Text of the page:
(The ictily dar Heel
Students gather to exchange
ideas on war and peace.
See Page 3
McKinney Wins BSM Endorsement for SBP
Student body president candidates highlighted their platforms
Wednesday during a forum hosted by the Black Student Movement.
Bush Reiterates Themes
In Winston-Salem Speech
By Lucas Fenske
Assistant State & National Editor
WINSTON-SALEM - Only a day after his first
State of the Union Address, President Bush empha
sized Wednesday how community volunteers could
fight terrorism and hate while addressing a packed
crowd in Winston-Salem.
“At home you can fight
evil with acts of goodness,”
Bush said, appearing on
stage with dozens of police,
firefighters and emergency
React to Bush's
See Page 11
medical personnel - all people Bush frequently
points to as the epitome of community service.
About 6,000 people, some waving miniature
American flags and others shaking red, white and
blue pompoms, crowded into the Lawrence Joel
Veterans Memorial Coliseum to hear Bush talk
about his proposed public service program, the
U.S.A. Freedom Corps.
The program, which Bush announced Tuesday
night for the first time, is based on several public
service groups, including the newly created Citizen
Corps and established public service groups like
the Peace Corps or AmeriCorps.
Bush said he has three goals for the U.S.A.
Freedom Corps: expand AmeriCorps by 200,000
volunteers, use volunteers to help a community pre
pare for or handle an emergency and encourage
Peace Corps volunteers to “go into the Islamic world
to spread the message of economic development.”
“It sounds like I’m making a pitch -and I am,”
Bush said. “This is the right thing to do for America.”
He also reiterated his Tuesday night request that
Americans dedicate either two years or 4,000 hours
to community service, pointing to volunteer fire
fighters as an example. “They understand that in
order to make the community safe, they must stand
up and ask, ‘How can I help?’”
An energetic Bush peppered his speech with
jokes ranging from following his mother’s advice to
mocking terrorists for thinking daytime television
Developers Respond to Resolution
By Lauren Ritter
Assistant City Editor
An action made by the Chapel Hill
Town Council on Monday that effective
ly will halt area development has some
local developers and officials worried.
The Town Council unanimously
approved the resolution, which calls for
town officials to work on anew devel
opment ordinance during the time when
new development projects would have
been considered. Asa result, new devel
opment has essentially been stopped
until the ordinance is hammered out.
The ordinance is expected to be fin
ished by early fall and would give the
Town Council a guide for addressing
land-use issues in the future.
Although Town Manager Cal Horton
said he foresees no major long-term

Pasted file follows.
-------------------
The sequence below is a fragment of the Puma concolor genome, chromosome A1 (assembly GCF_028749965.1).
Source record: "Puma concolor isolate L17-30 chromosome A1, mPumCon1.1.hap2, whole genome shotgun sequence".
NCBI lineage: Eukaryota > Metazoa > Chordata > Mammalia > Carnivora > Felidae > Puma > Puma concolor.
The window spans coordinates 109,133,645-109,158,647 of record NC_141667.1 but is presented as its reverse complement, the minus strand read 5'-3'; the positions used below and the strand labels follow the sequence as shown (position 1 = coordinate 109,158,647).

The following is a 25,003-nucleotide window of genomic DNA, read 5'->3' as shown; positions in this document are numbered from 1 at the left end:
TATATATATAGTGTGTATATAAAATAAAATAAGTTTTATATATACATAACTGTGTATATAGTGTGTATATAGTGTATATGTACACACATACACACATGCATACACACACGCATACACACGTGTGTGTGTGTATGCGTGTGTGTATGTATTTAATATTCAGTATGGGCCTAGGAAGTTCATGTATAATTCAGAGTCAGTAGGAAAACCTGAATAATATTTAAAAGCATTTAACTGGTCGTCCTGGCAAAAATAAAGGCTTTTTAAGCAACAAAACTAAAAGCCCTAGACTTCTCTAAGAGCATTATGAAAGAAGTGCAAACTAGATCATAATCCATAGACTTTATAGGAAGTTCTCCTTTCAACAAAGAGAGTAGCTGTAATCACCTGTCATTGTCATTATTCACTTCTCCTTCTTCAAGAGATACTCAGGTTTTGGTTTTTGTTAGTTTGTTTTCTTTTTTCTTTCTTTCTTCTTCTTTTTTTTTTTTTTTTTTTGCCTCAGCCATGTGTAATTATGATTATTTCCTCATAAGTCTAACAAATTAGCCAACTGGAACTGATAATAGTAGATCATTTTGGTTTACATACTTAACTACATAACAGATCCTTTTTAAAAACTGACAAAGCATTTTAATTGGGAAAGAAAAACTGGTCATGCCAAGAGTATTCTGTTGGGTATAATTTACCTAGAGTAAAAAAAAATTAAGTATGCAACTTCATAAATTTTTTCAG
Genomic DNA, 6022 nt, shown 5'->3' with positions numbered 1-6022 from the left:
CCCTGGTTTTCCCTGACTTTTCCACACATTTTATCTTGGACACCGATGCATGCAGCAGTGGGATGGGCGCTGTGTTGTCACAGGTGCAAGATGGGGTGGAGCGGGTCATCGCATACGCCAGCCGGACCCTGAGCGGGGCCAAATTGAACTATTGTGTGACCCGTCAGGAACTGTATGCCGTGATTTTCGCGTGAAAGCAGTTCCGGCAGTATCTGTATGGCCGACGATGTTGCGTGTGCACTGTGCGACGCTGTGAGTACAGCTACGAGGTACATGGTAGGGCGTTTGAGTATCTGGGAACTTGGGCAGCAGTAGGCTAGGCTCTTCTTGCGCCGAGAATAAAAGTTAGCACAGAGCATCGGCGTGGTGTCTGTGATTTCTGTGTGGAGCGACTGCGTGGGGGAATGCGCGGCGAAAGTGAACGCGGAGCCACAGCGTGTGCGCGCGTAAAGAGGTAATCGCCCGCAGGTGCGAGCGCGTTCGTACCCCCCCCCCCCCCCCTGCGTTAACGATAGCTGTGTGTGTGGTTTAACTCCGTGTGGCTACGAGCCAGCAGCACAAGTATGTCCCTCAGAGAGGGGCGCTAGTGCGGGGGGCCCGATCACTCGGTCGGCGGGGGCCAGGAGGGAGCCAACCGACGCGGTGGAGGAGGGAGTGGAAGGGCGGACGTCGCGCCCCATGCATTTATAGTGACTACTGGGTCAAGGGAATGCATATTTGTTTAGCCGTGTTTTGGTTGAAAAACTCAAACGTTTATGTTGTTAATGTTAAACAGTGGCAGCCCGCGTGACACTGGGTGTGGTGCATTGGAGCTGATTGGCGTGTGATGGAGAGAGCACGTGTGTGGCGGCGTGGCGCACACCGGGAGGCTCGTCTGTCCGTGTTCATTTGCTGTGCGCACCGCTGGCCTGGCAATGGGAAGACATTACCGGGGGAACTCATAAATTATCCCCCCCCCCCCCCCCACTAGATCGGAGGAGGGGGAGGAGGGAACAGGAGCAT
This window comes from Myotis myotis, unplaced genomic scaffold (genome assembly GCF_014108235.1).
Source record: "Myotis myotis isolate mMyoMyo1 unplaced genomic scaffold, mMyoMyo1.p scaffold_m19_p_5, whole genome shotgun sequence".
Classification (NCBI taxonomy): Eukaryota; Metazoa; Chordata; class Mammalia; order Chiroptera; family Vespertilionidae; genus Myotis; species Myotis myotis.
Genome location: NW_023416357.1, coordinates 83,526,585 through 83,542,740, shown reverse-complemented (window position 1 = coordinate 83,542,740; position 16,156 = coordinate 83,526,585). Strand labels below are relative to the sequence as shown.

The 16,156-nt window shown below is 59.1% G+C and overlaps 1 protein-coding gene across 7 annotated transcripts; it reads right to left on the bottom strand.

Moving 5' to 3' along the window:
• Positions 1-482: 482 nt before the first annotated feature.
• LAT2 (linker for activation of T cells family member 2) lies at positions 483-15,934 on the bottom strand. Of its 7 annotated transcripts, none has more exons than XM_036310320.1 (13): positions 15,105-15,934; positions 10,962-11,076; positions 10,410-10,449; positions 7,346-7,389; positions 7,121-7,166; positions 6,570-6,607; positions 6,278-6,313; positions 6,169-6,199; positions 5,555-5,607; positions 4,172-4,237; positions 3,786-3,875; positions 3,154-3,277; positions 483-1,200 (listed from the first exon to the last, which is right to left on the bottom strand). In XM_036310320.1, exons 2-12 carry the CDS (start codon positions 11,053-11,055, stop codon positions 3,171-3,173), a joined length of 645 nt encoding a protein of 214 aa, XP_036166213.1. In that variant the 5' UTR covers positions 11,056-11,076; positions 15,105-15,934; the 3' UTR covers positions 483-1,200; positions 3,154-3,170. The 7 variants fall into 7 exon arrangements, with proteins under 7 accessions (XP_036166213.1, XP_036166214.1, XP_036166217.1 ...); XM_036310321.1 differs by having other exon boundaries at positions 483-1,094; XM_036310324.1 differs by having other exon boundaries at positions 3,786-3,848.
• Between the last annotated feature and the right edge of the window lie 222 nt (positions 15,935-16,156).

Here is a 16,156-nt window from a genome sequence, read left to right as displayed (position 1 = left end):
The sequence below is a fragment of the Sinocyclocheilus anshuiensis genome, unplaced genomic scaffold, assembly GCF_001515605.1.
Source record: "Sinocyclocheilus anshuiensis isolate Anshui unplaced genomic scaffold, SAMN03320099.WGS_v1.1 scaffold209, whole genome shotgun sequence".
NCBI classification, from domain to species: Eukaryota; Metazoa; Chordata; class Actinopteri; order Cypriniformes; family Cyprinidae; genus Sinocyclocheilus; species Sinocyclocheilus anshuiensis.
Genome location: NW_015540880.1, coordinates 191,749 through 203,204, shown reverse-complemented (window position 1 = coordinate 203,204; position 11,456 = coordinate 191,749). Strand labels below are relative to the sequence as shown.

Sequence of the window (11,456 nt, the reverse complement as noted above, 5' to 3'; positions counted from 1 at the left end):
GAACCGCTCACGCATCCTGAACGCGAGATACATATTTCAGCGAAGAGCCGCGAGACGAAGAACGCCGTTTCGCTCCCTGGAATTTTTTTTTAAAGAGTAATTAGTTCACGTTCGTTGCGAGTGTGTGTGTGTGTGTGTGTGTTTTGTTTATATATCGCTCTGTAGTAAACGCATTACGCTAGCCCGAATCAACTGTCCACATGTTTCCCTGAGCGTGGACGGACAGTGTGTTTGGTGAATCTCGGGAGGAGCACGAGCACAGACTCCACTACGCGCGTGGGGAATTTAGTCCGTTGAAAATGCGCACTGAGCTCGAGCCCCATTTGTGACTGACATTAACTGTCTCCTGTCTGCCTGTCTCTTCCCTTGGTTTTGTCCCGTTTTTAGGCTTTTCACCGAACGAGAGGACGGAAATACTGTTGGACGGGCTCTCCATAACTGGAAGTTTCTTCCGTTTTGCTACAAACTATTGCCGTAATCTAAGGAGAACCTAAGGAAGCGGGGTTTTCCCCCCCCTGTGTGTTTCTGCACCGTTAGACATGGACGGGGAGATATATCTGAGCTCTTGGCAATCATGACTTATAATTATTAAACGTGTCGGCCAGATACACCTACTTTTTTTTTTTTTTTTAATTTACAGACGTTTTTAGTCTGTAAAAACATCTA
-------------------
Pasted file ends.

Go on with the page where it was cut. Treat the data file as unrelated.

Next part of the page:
impact from the decision, some fear the
What counts is not necessarily the size of the dog in the fight , it's the size of the fight in the dog.
Dwight D. Eisenhower
reflected America -much to the audience’s delight.
But the president, as in his State of the Union
Address, only briefly addressed some of the issues,
like the recession, that recendy have clouded his term.
Bush briefly mentioned the nation’s ailing econ
omy, pointing to job creation and tax cuts as the cure.
“Tax relief is an important way to batde recession,”
he said. “Those people who want to do away with tax
relief don’t know what they’re talking about.”
Although Bush called on corporate America to
open its books for inspection, he again avoided
mentioning the bankrupt Texas energy giant
Enron, which was a major campaign donor for
Bush and other Republicans.
When Enron collapsed and its stock value plum
meted, thousands of workers lost their retirement
funds. Enron executives allegedly sold their stock
holdings weeks earlier while their value still was high.
Bush also discussed the war on terrorism, cele
brating the end of Taliban rule in Afghanistan but
mentioning that the war is not over.
Bush again warned the governments of North
Korea, Iran and Iraq - countries he called the “axis
of evil” in his State of the Union Address - to halt
any involvement with terrorism or programs devel
oping weapons of mass destruction.
“You too are on our radar screen,” he said.
“Nations that feel they can harbor and support ter
rorists are just as guilty as the terrorists," he said.
“Our mission is to make the world free from terror,
and this mighty nation will not tarry and will not
fail in our love for freedom.”
But Bush, touring with Secretary of Homeland
Security Tom Ridge, reassured the audience that
America will be protected from future attack.
“We’ll do everything we can to secure the home
land,” he said, pointing to his budget, which pro
vides increased funding for bioterrorism vaccines
and emergency planning. “My most important job
is the security of America and Americans.”
The State 8 National Editor can be reached at
effects of pushing back construction jobs.
One problem opponents of the reso
lution said would occur is increased costs
for developers who will have to delay
building projects or change their plans to
comply with the new ordinance. “It’s
going to create an unforeseen expense
for applying for special-use permits,”
said Aaron Nelson, executive director of
the Chapel Hill-Carrboro Chamber of
Commerce. “People are unsure of what
rules will apply to them when their pro
jects come up.”
But Nelson said his main concern was
that the town could be taking an anti
development stance. “The big concern
is as our community grows, it’s entirely
possible the town can tell people they
don’t want development here,” he said.
One renovation Nelson said would be
affected was the addition of anew movie
theater to Plaza Triple Theatres. Architect
Serving the students and the University community since 1893
Speak Your Mind
Join the DTH Community Feedback
Board and let us know what you think.
Applications Available in Union Suite 104
By Lizzie Breyfr
Candidate Will McKinney received
the Black Student Movement’s endorse
ment for student body president
Wednesday night in what is traditional
ly one of the largest and most influential
forums of student elections season.
Sue of the eight student body presi
were present to
give short opening
answer questions, many of which
revolved around diversity and campus
race relations, from BSM members.
Candidates Correy Campbell and
Charlie Trakas did not attend the forum.
The candidates began with three
minute statements outlining highlights
from their platforms and clarifying their
stance on minority issues, although can
didate Nathan Katzin chose to deliver
Richard Gurlitz expected to renovate the
theater, which is located in the Village
Plaza. Gurlitz said he did not know exact
ly how the renovations would be affected
but that he would probably end up having
to pay more. “All these projects have paid